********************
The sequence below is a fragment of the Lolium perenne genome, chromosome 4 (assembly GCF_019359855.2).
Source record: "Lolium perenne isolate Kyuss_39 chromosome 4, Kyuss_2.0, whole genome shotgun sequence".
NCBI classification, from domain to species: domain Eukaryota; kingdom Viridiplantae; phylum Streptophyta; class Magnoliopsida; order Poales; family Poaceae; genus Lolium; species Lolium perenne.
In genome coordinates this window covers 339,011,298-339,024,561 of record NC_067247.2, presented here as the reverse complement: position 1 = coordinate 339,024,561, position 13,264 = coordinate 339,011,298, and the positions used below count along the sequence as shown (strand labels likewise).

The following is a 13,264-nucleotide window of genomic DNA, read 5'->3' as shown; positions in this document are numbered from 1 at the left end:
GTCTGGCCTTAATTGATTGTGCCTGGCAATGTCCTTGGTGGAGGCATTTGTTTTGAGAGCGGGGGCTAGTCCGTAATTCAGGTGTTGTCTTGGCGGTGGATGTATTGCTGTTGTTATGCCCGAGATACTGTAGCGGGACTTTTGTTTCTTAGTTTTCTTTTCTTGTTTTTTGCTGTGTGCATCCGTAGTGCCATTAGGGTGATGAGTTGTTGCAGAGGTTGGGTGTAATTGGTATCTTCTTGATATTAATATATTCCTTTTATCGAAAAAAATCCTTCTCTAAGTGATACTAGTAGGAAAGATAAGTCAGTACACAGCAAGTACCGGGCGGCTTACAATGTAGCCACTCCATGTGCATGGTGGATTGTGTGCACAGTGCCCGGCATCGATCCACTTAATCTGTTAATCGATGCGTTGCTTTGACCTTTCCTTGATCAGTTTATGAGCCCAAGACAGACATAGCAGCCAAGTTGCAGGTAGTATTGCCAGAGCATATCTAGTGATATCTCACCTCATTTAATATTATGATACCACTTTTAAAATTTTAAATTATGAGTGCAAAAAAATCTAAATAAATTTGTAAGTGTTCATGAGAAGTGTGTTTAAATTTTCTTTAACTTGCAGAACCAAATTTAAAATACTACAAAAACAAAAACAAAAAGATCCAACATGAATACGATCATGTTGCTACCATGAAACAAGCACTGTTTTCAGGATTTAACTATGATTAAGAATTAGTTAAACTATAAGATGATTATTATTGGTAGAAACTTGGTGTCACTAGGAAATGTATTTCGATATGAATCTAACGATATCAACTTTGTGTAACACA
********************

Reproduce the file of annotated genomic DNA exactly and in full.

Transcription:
The sequence below is a fragment of the Lolium perenne genome, chromosome 4 (assembly GCF_019359855.2).
Source record: "Lolium perenne isolate Kyuss_39 chromosome 4, Kyuss_2.0, whole genome shotgun sequence".
NCBI classification, from domain to species: domain Eukaryota; kingdom Viridiplantae; phylum Streptophyta; class Magnoliopsida; order Poales; family Poaceae; genus Lolium; species Lolium perenne.
In genome coordinates this window covers 339,011,298-339,024,561 of record NC_067247.2, presented here as the reverse complement: position 1 = coordinate 339,024,561, position 13,264 = coordinate 339,011,298, and the positions used below count along the sequence as shown (strand labels likewise).

The following is a 13,264-nucleotide window of genomic DNA, read 5'->3' as shown; positions in this document are numbered from 1 at the left end:
GTCTGGCCTTAATTGATTGTGCCTGGCAATGTCCTTGGTGGAGGCATTTGTTTTGAGAGCGGGGGCTAGTCCGTAATTCAGGTGTTGTCTTGGCGGTGGATGTATTGCTGTTGTTATGCCCGAGATACTGTAGCGGGACTTTTGTTTCTTAGTTTTCTTTTCTTGTTTTTTGCTGTGTGCATCCGTAGTGCCATTAGGGTGATGAGTTGTTGCAGAGGTTGGGTGTAATTGGTATCTTCTTGATATTAATATATTCCTTTTATCGAAAAAAATCCTTCTCTAAGTGATACTAGTAGGAAAGATAAGTCAGTACACAGCAAGTACCGGGCGGCTTACAATGTAGCCACTCCATGTGCATGGTGGATTGTGTGCACAGTGCCCGGCATCGATCCACTTAATCTGTTAATCGATGCGTTGCTTTGACCTTTCCTTGATCAGTTTATGAGCCCAAGACAGACATAGCAGCCAAGTTGCAGGTAGTATTGCCAGAGCATATCTAGTGATATCTCACCTCATTTAATATTATGATACCACTTTTAAAATTTTAAATTATGAGTGCAAAAAAATCTAAATAAATTTGTAAGTGTTCATGAGAAGTGTGTTTAAATTTTCTTTAACTTGCAGAACCAAATTTAAAATACTACAAAAACAAAAACAAAAAGATCCAACATGAATACGATCATGTTGCTACCATGAAACAAGCACTGTTTTCAGGATTTAACTATGATTAAGAATTAGTTAAACTATAAGATGATTATTATTGGTAGAAACTTGGTGTCACTAGGAAATGTATTTCGATATGAATCTAACGATATCAACTTTGTGTAACACA